Monday, April 29, 2013
NASA Confirms Planet Similar to DOCTOR WHO's Gallifrey
"I'm from the planet Gallifrey in the constellation of Kasterborous..."
-- The Tenth Doctor, DOCTOR WHO: "Voyage of the Damned"
Time War, Shmime War...The Doctor's home planet of Gallifrey exists. Sort of.
An article in the Register states that NASA came across what it calls a "transiting circumbinary multi-planet system," which means two worlds orbiting two suns, using its Kepler telescope designed for locating planets. The Register compares them to "Doctor Who’s Time Lord homeworld [of] Gallifrey – or alternatively the luxury-planet-builders’ planet Magrathea [from] The Hitchhikers’ Guide to the Galaxy."
The fictional planet Gallifrey is located within a binary star system in the constellation of Kasterborous at "galactic coordinates ten-zero-eleven-zero-zero by zero-two from galactic zero centre" some 250 million light years away from Earth. It first appeared in the final Patrick Troughton Doctor Who story "The War Games" in 1969, where the fugitive Second Doctor was finally brought home to stand trial for stealing his Type-40 TARDIS and interfering with the time/space continuum. The planet remained unnamed until the Jon Pertwee story "The Time Warrior" in 1973 and was later revealed to have been destroyed somehow during the events of a mysterious "Time War" first mentioned in the Christopher Eccleston story "The End of the World" in 2005.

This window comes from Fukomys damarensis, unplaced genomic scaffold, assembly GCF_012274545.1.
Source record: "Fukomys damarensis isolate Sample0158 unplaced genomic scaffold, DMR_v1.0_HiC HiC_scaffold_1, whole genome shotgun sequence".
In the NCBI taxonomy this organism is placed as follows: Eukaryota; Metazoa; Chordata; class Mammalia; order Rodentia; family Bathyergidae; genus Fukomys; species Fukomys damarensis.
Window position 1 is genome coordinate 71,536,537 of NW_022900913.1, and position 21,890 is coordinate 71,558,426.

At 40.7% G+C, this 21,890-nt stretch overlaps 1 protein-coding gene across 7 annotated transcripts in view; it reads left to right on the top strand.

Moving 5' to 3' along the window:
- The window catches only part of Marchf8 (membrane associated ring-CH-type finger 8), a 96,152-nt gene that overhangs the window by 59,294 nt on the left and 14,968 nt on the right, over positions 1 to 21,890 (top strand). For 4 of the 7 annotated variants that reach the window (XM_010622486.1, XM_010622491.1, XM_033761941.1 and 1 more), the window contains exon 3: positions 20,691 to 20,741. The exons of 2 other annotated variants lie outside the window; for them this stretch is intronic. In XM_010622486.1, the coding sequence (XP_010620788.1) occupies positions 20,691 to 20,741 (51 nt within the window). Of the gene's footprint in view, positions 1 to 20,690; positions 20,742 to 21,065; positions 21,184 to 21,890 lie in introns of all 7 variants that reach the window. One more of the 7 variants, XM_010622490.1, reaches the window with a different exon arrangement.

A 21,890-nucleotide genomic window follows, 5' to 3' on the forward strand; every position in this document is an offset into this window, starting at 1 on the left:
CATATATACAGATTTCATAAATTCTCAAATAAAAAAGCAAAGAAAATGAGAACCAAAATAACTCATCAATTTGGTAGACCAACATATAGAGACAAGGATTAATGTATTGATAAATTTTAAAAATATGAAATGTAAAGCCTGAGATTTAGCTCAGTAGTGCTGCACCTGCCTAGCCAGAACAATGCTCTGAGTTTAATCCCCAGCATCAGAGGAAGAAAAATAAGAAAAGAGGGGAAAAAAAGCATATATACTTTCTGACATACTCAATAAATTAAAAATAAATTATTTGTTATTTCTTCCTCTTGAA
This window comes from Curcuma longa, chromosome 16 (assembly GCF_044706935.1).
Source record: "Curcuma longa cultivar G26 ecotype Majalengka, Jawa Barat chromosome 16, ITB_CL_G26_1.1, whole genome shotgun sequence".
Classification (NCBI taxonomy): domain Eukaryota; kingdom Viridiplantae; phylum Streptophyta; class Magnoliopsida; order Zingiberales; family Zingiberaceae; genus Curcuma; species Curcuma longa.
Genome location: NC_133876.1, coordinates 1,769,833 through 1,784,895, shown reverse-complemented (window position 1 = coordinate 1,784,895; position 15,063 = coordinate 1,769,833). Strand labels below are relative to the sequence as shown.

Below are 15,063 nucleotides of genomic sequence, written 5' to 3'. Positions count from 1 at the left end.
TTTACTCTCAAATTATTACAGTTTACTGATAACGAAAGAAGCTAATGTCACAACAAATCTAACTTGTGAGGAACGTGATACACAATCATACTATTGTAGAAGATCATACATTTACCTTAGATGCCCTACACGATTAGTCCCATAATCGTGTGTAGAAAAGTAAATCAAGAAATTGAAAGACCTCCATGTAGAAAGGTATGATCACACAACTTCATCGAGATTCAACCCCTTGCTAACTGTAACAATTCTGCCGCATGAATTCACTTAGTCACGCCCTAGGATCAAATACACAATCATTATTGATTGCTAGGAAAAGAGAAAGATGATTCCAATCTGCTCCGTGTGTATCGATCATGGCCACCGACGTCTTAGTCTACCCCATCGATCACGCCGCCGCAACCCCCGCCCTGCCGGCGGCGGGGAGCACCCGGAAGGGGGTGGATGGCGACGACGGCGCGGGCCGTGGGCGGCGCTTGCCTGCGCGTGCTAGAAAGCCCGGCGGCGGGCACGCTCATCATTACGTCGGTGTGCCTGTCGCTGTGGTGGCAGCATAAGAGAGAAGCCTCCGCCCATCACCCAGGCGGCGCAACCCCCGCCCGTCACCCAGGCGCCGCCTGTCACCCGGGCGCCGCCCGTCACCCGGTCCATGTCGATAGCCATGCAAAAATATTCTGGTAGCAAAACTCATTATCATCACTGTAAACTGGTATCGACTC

The Register quotes Jerome Orosz, associate professor of astronomy at San Diego State University, who was the lead author of the study. "Each planet transits over the primary star," said Orosz, ":giving unambiguous evidence that the planets are real."
The discovery of "Gallifrey" was first reported in January but the full study report has just been published in the journal Science. The new system has been named Kepler 47 and has two stars circling each other every 7.5 days. One of them is similar in size to our sun, whereas the other is approximately one third its size. The inner planet, Kepler-47b, is three times the size of Earth, making it the smallest known transiting circumbinary planet, and it orbits the stars every 49 days. The second, Kepler-47c, lies in the habitable zone around the two suns. According to the Register, Kepler-47c is "slightly larger than Uranus and circles its stars every 303 days, making it the longest transiting planet currently known. The whole system lies about 5,000 light years away in the Cygnus constellation."
Of course, Whovians already know that the appearance of Gallifrey isn't exactly unprecedented. After all, it did return briefly in 2009 during the final David Tennant story "The End of Time"...